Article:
Moths of North Carolina
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2 NC Records

Elaphria fuscimacula (Grote, 1881) - No Common Name

Superfamily: Noctuoidea Family: NoctuidaeSubfamily: NoctuinaeTribe: ElaphriiniP3 Number: 932225.00 MONA Number: 9675.00
Comments: One of fourteen species in this genus that occur in North America north of Mexico (Lafontaine and Schmidt, 2010), nine of which have been recorded in North Carolina
Field Guide Descriptions: Online Photographs: MPG, BugGuide, GBIF, BOLDTechnical Description, Adults: Grote (1882); Hampson (1909)                                                                                 
Adult Markings: A medium-small, brownish Noctuid with strongly contrasting, black orbicular and reniform spots. The head, thorax, and the ground color of the forewings is pale tan, variably dusted with reddish or olivaceous. The basal and median areas are usually darker than the antemedian and subterminal areas. The antemedian and postmedian lines are both double and filled with the pale ground color. The antemedian is smoothly excurved but the postmedian is strongly curved around the reniform, becoming more evenly incurved below the cell. The orbicular and reniform are both conspicuously filled with black; the orbicular represented by a circular dot and the reniform by an upright figure-eight. The hindwings are fuscous and unmarked, although there is a fairly wide fringe of paler scales. Elaphria grata is somewhat similar in the course of its lines and shape of its spots but is more uniformly reddish-brown and the spots are not as contrastingly black -- the reniform in particular usually has a tan area between two black spots rather than a solid black figure eight.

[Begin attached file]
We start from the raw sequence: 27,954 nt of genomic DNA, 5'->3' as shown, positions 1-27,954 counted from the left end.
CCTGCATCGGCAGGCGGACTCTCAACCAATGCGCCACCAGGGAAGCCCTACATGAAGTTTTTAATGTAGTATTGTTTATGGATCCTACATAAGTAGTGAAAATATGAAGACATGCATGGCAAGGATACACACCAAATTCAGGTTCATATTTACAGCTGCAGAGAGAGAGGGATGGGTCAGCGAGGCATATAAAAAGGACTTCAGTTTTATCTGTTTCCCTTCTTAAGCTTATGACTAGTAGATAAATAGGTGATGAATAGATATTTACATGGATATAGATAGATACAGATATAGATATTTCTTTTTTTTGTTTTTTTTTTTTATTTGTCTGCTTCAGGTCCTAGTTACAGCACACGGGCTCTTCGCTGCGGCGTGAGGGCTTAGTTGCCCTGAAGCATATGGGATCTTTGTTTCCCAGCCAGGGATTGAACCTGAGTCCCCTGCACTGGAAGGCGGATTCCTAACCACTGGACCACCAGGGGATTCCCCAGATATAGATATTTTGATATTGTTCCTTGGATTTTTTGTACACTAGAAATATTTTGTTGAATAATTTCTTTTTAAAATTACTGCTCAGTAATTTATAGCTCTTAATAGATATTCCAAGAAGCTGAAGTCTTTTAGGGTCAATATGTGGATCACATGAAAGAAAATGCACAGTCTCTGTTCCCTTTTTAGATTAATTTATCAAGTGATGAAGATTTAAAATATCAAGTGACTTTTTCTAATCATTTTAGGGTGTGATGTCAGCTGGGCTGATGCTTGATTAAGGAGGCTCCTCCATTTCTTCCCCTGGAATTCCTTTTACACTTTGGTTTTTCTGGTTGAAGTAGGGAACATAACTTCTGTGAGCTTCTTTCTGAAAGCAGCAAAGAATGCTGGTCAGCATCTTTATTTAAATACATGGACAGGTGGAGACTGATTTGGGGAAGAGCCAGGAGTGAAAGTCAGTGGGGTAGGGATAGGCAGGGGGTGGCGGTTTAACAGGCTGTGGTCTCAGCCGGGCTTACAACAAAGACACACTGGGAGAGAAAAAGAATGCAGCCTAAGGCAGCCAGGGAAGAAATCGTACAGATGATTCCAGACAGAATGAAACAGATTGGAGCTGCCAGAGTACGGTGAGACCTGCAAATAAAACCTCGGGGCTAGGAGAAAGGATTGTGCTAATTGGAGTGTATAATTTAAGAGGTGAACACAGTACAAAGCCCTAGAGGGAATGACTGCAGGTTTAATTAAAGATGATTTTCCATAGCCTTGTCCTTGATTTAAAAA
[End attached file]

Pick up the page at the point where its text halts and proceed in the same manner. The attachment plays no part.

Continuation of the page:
Wingspan: 21-24 mm (Grote, 1882); 30 mm (Hampson, 1909)
Adult Structural Features: Reproductive structures have apparently not been described
Adult ID Requirements: Identifiable from good quality photos of unworn specimens.
Immatures and Development: Larvae have apparently not been described but photographs are provided by MPG and BugGuide, both of which show a fairly stout larvae with a somewhat truncated posterior and a pattern of broad, wavy lines. The color differs between the photos however, and the one on BugGuide shows a white dorsal stripe and a pair of contrasting sub-dorsal black spots that are not evident in the photo on MPG.
Distribution in North Carolina
Distribution: Our one record comes from the southern Coastal Plain
County Map: Clicking on a county returns the records for the species in that county.
Flight Dates:
 High Mountains (HM) ≥ 4,000 ft.
 Low Mountains (LM) < 4,000 ft.
 Piedmont (Pd)
 Coastal Plain (CP)

Click on graph to enlarge
Habitats and Life History
Habitats: Kons and Borth (2006) list fuscimacula as a habitat generalist. We do not have enough information on this species in North Carolina to draw any conclusions.
Larval Host Plants: Kons (2001) lists fuscimacula as a species that feeds on Bahia Grass (Paspalum notatum), a tropical American species associated with roadsides and disturbed areas in our region (Weakley, 2015)
Observation Methods: Comes to lights but we do not have enough information to determine how well
Status in North Carolina
Natural Heritage Program Status: W3
Natural Heritage Program Ranks: GNR SU
State Protection: Has no legal protection, although permits are required to collect it on state parks and other public lands.
Comments: This is primarily a Floridian, Gulf Coast, and Texan species with the North Carolina record the farthest one to the north. Currently it is not clear whether this species is even resident in this state or just a stray. Much more needs to be known about its distribution in the state, its larval hosts and habitat associations before any conclusions can be made about its conservation status.

 Photo Gallery for Elaphria fuscimacula - No common name

Photos: 2

Recorded by: Gary Maness on 2020-06-06
Guilford Co.
Recorded by: Gary Maness on 2020-06-06
Guilford Co.